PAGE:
- Release Date: 01/04/2022
- Cast: John Abraham, Rakul Preet Singh, Prakash Raj, Rajit Kapur, Jacqueline Fernandez
- Director: Lakshya Raj Anand
In Lakshya Raj Anand’s Attack, John Abraham plays an Indian Army officer who is paralyzed while trying to fight a host of terrorists gunning down people in an airport during a 26/11-like attack. John not only loses his body to the attack but also the love of his life –- played by Jacqueline Fernandez. He spends the next few years strapped to a chair with nothing else to do but re-live the horrors of the event that took away his love from him.
Things take an interesting turn when Prakash Raj, a high-ranking Indian Army officer gives him a second chance at life by asking him to volunteer for an experimental hi-tech surgery that would not only help him to get back on his feet but will also transform him into India’s first super-soldier. With nothing to lose and an entire film to take forward, John agrees to the medical intervention. Soon, he is turned into a super-soldier and then spends the rest of the film trying to synchronize with the Artificial Intelligence system that powers his body and foiling a sinister terrorist plot that involves attacking the parliament and planting a nerve bomb that threatens to decimate Delhi.
A film like ‘Attack‘ is a rarity in Bollywood and a step in the right direction. This is why I went into this film in the first place and wanted to like it. Sadly, there aren’t too many positives to take back home from this film. A lot of the film’s appeal and chances of success depended on the execution of it and certain elements of it had to be spot on to have the desired impact and infuse the narrative with seriousness and thrills. Unfortunately, the film fails on these aspects miserably resulting in a mediocre experience for the audiences at best. Whether it was a lack of budget or the inability to improvise on the part of the director is a matter of debate but what is abundantly clear is the fact that the film failed to extract that wow factor that was an absolute necessity for it to lure the audiences into its fold and narrative.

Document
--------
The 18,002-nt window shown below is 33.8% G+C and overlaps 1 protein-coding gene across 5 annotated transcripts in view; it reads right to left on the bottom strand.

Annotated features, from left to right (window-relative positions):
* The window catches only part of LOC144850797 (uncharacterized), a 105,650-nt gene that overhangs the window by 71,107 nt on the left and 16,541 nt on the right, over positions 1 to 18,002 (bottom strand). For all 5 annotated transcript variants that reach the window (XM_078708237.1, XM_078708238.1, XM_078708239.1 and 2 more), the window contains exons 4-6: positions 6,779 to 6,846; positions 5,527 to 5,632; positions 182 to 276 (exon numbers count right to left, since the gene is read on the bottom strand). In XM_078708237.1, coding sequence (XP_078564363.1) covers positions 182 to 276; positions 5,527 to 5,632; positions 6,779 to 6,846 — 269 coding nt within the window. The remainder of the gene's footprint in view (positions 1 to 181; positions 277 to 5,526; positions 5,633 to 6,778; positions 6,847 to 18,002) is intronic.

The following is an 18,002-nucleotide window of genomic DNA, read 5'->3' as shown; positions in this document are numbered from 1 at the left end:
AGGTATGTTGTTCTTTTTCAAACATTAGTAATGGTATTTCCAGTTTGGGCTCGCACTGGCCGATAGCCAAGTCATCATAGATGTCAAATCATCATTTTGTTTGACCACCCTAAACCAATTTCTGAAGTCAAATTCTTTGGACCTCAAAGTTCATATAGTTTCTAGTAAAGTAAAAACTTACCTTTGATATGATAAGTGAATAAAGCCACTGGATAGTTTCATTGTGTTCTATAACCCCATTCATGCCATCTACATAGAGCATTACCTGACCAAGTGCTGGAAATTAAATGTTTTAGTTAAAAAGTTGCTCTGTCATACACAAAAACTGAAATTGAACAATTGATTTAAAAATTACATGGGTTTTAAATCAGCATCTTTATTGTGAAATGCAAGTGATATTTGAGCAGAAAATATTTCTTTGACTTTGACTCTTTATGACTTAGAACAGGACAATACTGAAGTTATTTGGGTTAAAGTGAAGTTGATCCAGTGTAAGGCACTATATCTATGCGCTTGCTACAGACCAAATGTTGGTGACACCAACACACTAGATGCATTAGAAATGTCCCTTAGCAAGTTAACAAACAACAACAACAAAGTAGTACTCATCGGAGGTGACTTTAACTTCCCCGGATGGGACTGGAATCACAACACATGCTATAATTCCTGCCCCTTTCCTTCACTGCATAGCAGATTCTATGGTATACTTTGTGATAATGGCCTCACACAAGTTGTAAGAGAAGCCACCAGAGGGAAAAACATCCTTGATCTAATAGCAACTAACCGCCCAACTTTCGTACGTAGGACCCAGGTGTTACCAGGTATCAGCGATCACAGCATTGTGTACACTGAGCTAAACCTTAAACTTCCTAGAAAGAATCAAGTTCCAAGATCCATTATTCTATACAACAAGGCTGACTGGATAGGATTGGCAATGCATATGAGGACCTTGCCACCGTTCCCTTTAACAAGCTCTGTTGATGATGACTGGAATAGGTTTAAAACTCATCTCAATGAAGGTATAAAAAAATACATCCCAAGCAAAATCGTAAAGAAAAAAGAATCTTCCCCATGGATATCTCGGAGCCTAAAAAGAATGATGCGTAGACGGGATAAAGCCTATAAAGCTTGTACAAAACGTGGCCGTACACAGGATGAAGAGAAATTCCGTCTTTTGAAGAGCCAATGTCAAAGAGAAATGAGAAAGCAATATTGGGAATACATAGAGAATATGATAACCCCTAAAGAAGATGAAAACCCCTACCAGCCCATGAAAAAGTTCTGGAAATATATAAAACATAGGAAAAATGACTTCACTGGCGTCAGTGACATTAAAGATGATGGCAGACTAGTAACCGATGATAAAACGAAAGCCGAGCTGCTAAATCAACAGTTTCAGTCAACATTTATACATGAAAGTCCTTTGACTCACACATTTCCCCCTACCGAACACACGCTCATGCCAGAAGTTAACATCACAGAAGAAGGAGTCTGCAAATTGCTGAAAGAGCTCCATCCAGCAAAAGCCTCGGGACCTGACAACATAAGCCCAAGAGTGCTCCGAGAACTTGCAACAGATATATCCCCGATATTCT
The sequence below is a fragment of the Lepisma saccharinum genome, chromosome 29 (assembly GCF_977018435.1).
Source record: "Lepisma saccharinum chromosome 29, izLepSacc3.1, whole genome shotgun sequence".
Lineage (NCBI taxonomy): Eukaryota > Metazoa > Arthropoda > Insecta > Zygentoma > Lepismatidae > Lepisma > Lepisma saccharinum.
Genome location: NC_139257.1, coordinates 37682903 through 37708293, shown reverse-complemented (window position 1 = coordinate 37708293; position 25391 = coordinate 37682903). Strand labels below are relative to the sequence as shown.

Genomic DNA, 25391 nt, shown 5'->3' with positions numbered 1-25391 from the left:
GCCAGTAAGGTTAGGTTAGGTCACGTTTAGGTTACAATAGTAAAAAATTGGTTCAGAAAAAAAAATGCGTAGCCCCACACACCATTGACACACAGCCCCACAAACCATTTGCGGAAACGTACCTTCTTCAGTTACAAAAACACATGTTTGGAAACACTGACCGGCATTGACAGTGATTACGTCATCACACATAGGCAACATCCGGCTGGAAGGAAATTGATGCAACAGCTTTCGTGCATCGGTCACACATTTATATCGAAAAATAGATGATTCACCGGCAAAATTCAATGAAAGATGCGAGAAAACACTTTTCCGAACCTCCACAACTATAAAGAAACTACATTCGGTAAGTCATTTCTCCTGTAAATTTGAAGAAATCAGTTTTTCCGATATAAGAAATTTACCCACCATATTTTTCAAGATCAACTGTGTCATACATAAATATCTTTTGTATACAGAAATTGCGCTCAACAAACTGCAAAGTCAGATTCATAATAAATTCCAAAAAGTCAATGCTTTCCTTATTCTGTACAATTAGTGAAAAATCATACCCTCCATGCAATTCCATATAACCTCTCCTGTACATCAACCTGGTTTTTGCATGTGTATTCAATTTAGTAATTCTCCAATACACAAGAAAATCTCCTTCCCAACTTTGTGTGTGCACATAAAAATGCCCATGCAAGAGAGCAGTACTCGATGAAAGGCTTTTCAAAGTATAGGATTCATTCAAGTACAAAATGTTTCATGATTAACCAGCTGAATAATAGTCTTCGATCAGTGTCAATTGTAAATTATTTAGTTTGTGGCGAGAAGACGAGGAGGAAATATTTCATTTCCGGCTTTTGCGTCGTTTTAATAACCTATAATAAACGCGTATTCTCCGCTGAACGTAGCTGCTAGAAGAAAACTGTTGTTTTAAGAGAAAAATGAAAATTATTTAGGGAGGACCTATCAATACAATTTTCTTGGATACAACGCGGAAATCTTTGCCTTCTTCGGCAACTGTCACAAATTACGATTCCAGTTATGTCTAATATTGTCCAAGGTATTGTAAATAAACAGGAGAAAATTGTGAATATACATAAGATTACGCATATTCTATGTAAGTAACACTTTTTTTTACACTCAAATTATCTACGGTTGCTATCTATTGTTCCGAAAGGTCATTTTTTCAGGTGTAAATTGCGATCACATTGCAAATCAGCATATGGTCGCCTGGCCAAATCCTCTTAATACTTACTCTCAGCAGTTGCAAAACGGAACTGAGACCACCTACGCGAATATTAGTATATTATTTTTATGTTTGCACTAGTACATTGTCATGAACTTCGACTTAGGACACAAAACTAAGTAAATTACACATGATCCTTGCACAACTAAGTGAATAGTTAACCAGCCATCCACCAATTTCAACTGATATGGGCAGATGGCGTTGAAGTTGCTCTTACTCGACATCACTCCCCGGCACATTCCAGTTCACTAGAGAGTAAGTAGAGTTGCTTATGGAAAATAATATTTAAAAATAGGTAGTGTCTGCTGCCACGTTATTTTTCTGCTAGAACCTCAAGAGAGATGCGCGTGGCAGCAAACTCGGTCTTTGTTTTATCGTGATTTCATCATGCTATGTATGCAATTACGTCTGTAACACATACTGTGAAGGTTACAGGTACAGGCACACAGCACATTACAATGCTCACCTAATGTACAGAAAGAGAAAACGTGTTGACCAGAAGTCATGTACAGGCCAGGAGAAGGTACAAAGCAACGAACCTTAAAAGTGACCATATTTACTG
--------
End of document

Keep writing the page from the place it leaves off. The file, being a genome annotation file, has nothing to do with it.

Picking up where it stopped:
John Abraham has proved time and again that when he is given a character that suits his deadpan mannerisms, he can be effective. Over the years he has got better at doing characters like the one that he has here and he does bring his trademark charm and machismo to the role. John Abraham fans will love every minute that the man spends on the screen but that might not be the case with the others. They will realize after a few action sequences that the director’s vision of the super-soldier and John’s inability to be supple and light on his feet for obvious reasons constantly keeps pushing the action sequences to a corner that the director doesn’t know how to get out of. This result in action sequences that are shot mostly in close-ups or mid-range shots from odd angles, is hyper-edited and is a confusing mess that one cannot make much sense of.